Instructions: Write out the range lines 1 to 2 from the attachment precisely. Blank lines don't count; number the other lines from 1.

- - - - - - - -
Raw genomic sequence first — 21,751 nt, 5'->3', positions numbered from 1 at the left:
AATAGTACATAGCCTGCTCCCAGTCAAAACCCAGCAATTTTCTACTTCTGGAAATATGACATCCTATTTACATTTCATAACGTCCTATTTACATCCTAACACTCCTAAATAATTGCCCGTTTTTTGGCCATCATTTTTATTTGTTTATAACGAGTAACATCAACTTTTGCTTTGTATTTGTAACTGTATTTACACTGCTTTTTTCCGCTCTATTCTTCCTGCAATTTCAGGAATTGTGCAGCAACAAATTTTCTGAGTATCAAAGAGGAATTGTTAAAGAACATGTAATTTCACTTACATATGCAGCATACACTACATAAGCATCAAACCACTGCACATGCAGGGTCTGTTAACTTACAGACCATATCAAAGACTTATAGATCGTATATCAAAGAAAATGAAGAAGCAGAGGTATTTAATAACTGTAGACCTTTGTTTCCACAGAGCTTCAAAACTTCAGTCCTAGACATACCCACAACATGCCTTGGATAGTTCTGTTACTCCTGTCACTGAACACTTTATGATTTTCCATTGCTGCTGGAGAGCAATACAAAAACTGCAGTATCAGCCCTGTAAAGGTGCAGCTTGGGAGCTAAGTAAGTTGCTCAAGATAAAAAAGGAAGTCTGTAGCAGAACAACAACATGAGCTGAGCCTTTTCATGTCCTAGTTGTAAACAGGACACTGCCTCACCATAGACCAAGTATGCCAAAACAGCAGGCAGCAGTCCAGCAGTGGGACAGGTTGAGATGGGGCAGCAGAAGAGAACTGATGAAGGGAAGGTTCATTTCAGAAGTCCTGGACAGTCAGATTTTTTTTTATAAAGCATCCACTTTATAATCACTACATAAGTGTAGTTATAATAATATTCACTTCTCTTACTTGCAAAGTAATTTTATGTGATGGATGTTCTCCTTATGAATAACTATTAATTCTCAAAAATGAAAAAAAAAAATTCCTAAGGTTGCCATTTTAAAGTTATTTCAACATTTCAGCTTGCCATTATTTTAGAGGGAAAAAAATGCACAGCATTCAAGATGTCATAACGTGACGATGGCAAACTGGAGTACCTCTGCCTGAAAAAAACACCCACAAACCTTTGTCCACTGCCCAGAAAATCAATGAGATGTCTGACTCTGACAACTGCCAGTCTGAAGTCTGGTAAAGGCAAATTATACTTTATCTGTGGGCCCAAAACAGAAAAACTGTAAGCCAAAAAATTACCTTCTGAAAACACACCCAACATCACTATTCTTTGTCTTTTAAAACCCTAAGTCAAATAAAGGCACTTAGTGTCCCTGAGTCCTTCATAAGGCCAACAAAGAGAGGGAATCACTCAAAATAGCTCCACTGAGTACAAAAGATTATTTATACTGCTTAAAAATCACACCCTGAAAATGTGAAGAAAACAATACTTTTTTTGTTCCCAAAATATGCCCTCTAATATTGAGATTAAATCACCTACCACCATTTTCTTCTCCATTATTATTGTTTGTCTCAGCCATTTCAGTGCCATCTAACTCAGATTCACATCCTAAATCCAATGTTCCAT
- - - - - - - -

Raw genomic sequence first — 21,751 nt, 5'->3', positions numbered from 1 at the left:
AATAGTACATAGCCTGCTCCCAGTCAAAACCCAGCAATTTTCTACTTCTGGAAATATGACATCCTATTTACATTTCATAACGTCCTATTTACATCCTAACACTCCTAAATAATTGCCCGTTTTTTGGCCATCATTTTTATTTGTTTATAACGAGTAACATCAACTTTTGCTTTGTATTTGTAACTGTATTTACACTGCTTTTTTCCGCTCTATTCTTCCTGCAATTTCAGGAATTGTGCAGCAACAAATTTTCTGAGTATCAAAGAGGAATTGTTAAAGAACATGTAATTTCACTTACATATGCAGCATACACTACATAAGCATCAAACCACTGCACATGCAGGGTCTGTTAACTTACAGACCATATCAAAGACTTATAGATCGTATATCAAAGAAAATGAAGAAGCAGAGGTATTTAATAACTGTAGACCTTTGTTTCCACAGAGCTTCAAAACTTCAGTCCTAGACATACCCACAACATGCCTTGGATAGTTCTGTTACTCCTGTCACTGAACACTTTATGATTTTCCATTGCTGCTGGAGAGCAATACAAAAACTGCAGTATCAGCCCTGTAAAGGTGCAGCTTGGGAGCTAAGTAAGTTGCTCAAGATAAAAAAGGAAGTCTGTAGCAGAACAACAACATGAGCTGAGCCTTTTCATGTCCTAGTTGTAAACAGGACACTGCCTCACCATAGACCAAGTATGCCAAAACAGCAGGCAGCAGTCCAGCAGTGGGACAGGTTGAGATGGGGCAGCAGAAGAGAACTGATGAAGGGAAGGTTCATTTCAGAAGTCCTGGACAGTCAGATTTTTTTTTATAAAGCATCCACTTTATAATCACTACATAAGTGTAGTTATAATAATATTCACTTCTCTTACTTGCAAAGTAATTTTATGTGATGGATGTTCTCCTTATGAATAACTATTAATTCTCAAAAATGAAAAAAAAAAATTCCTAAGGTTGCCATTTTAAAGTTATTTCAACATTTCAGCTTGCCATTATTTTAGAGGGAAAAAAATGCACAGCATTCAAGATGTCATAACGTGACGATGGCAAACTGGAGTACCTCTGCCTGAAAAAAACACCCACAAACCTTTGTCCACTGCCCAGAAAATCAATGAGATGTCTGACTCTGACAACTGCCAGTCTGAAGTCTGGTAAAGGCAAATTATACTTTATCTGTGGGCCCAAAACAGAAAAACTGTAAGCCAAAAAATTACCTTCTGAAAACACACCCAACATCACTATTCTTTGTCTTTTAAAACCCTAAGTCAAATAAAGGCACTTAGTGTCCCTGAGTCCTTCATAAGGCCAACAAAGAGAGGGAATCACTCAAAATAGCTCCACTGAGTACAAAAGATTATTTATACTGCTTAAAAATCACACCCTGAAAATGTGAAGAAAACAATACTTTTTTTGTTCCCAAAATATGCCCTCTAATATTGAGATTAAATCACCTACCACCATTTTCTTCTCCATTATTATTGTTTGTCTCAGCCATTTCAGTGCCATCTAACTCAGATTCACATCCTAAATCCAATGTTCCAT